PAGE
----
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Cover story

/02.03.2016

You know the saying: you can’t judge a book by its cover. With magazines, it’s pretty much the opposite. READ MORE ON 99percentinvisible.org

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The water-cooler problem

Company success and employee satisfaction depend on social ties that are hard to forge in a globalized era. / By Alexandra Mack /02.01.2016

George Macartney had a bad day at work. The deal he was sent to close was rejected, despite months of advance negotiation. He followed the agreed-upon protocols, though they made both parties uncomfortable. He returned home feeling misunderstood and empty-handed. READ MORE ON sapiens.org

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Cultural Anthropologist Susan Kresnicka Reveals How Her Core Passions Help Hollywood Thrive

"I encourage our clients to focus less on trend-chasing and more on understanding the broader cultural forces." / By Kathy Caprino /02.01.2016

Susan Kresnicka works at Hollywood’s leading integrated branding and marketing agency Troika, spearheading their Research and Insights group. READ MORE ON Forbes.com

about face
About Face

Why is South Korea the world’s plastic-surgery capital? / By Patricia Marx /01.29.2016

If you want to feel bad about your looks, spend some time in Seoul. An eerily high number of women there—and men, too—look like anime princesses. READ MORE ON newyorker.com

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The EPIC2015 Conversation

By Maria Bezaitis, Alexandra Mack & Ken Anderson /01.28.2016

EPIC2015 was notable for so many excellent reasons. São Paulo enabled an influx of new participants and presenters from Latin America, expanding the community and conversation with new colleagues and stakeholders as well as new ways of thinking about people that develop out of different cultural perspectives. READ MORE ON epicpeople.org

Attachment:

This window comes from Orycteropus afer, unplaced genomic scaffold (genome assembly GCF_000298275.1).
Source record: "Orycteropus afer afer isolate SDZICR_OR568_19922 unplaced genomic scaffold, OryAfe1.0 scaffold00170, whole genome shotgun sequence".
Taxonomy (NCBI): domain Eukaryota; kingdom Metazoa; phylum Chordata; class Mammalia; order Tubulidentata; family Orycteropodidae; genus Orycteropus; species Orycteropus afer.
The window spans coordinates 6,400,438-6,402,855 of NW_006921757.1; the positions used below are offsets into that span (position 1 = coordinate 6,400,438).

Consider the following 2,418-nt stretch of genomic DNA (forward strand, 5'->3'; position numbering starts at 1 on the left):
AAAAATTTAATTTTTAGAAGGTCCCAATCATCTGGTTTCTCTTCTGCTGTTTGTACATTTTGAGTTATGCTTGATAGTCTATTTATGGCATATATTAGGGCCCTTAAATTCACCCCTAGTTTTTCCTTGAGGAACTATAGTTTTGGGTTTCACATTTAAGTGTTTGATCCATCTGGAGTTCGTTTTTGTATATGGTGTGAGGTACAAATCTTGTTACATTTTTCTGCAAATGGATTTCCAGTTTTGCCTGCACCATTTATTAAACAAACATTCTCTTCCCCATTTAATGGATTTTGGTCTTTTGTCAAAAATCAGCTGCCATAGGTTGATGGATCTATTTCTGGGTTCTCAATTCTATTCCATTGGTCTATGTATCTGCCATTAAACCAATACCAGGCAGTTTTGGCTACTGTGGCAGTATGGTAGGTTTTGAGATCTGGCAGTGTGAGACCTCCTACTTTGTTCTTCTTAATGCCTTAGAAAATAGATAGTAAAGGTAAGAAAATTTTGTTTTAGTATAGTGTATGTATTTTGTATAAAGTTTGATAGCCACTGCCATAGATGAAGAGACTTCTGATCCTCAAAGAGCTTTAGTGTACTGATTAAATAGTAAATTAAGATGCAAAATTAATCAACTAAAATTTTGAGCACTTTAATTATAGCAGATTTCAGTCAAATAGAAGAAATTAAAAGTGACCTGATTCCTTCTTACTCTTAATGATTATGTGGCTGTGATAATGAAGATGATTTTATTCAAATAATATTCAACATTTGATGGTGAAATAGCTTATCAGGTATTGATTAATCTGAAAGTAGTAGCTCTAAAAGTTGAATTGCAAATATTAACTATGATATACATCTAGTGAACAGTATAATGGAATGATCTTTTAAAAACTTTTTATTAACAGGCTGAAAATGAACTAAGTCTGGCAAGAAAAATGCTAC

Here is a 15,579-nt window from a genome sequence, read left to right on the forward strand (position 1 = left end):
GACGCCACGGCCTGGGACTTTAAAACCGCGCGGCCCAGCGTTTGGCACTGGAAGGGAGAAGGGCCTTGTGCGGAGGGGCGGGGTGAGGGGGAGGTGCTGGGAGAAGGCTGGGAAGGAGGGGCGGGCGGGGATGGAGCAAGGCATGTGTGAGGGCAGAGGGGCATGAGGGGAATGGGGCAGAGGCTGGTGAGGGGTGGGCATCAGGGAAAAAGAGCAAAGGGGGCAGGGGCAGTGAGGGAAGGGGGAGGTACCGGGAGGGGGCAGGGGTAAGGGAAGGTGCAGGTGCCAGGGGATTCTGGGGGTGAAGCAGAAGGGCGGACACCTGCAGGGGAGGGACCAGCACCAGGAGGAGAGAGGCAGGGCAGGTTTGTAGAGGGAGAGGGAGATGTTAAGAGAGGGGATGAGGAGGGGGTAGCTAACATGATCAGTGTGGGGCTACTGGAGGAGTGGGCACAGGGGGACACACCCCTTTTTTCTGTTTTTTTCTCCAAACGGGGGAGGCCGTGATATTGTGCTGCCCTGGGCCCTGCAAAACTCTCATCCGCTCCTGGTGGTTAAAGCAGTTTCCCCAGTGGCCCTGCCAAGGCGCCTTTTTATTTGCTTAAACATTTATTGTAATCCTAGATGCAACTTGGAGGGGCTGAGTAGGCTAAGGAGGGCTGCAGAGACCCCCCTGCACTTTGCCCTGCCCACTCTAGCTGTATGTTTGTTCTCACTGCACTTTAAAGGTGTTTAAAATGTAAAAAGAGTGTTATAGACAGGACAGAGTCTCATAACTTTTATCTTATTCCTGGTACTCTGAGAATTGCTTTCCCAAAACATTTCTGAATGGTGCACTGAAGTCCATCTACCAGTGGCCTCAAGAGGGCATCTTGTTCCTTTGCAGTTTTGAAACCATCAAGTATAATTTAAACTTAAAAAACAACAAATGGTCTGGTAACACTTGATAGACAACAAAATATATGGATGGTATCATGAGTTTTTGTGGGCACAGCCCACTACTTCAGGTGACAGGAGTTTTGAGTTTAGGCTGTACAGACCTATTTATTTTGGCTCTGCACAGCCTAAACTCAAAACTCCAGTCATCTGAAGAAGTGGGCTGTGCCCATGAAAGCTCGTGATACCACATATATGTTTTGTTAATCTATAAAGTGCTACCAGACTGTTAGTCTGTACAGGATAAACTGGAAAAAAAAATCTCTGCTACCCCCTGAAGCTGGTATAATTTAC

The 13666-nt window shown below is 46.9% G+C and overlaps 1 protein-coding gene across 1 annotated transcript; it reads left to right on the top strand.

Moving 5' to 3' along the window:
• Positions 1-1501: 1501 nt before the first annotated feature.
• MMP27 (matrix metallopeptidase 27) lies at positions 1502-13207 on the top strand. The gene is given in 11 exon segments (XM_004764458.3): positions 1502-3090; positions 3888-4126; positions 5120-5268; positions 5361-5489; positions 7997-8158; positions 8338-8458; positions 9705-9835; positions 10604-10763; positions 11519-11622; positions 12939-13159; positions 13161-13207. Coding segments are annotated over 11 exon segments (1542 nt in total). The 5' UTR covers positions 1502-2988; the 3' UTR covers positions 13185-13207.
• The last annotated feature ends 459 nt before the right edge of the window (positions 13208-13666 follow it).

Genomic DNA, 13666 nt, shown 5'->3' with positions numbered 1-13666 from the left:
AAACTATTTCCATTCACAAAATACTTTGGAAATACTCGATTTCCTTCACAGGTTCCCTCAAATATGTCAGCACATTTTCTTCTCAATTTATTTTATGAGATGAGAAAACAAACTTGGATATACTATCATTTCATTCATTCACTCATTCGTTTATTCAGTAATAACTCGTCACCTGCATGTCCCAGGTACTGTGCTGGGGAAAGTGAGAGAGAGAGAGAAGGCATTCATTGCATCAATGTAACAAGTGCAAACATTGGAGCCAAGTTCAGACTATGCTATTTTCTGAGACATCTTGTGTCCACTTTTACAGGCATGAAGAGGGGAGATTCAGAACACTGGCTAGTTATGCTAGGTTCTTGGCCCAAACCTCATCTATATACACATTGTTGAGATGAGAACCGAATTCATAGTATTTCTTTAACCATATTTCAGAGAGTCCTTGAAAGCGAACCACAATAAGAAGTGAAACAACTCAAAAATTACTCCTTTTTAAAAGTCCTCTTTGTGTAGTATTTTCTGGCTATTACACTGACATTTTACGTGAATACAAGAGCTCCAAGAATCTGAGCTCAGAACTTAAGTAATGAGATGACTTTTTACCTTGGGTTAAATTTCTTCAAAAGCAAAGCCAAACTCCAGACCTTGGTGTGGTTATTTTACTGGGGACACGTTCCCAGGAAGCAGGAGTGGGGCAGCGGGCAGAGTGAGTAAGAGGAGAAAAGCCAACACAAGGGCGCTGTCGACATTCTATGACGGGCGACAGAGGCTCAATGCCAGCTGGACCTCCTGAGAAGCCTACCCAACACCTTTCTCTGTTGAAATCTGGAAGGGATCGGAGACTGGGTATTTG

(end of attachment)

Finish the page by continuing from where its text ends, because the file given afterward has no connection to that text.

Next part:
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What journalists get wrong about social science, according to 20 scientists

By Brian Resnick /01.26.2016

There's a constant conflict between social scientists and the reporters who cover them. It's derived from "a fundamental tension between the media's desire for novelty and the scientific method," as Sanjay Srivastava, who researches personality at the University of Oregon, tells me. READ MORE ON vox.com

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The anthropology of hackers

By Gabriella Coleman /01.25.2016

A "hacker" is a technologist with a love for computing and a "hack" is a clever technical solution arrived through a non-obvious means. It doesn't mean to compromise the Pentagon, change your grades, or take down the global financial system, although it can, but that is a very narrow reality of the term. READ MORE ON theatlantic.com

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A review of Peeps magazine

By Steve Watson /01.24.2016

I first came across Peeps magazine last year as a Kickstarter campaign and was immediately fascinated by the premise of a magazine built around anthropological research and insight. READ MORE ON stackmagazines.com

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‘Design thinking’ is changing the way we approach problems

Why researchers in various disciplines are using the principles of design to solve problems big and small. / By Tim Johnson /01.21.2016

Much of our modern life, it seems, has been designed in the heart of Silicon Valley, so it made perfect sense that the concept of “design thinking” finds its greatest expression here. At least that’s what I learned over lunch with Doug Wightman, one of design thinking’s foremost proponents. READ MORE ON universityaffairs.ca

Quote by Martin Luther King Jr. Via SociologyAtWork.org
Dr Martin Luther King: “Public sociologist par excellence”

By Dr Zuleyka Zevallos /01.20.2016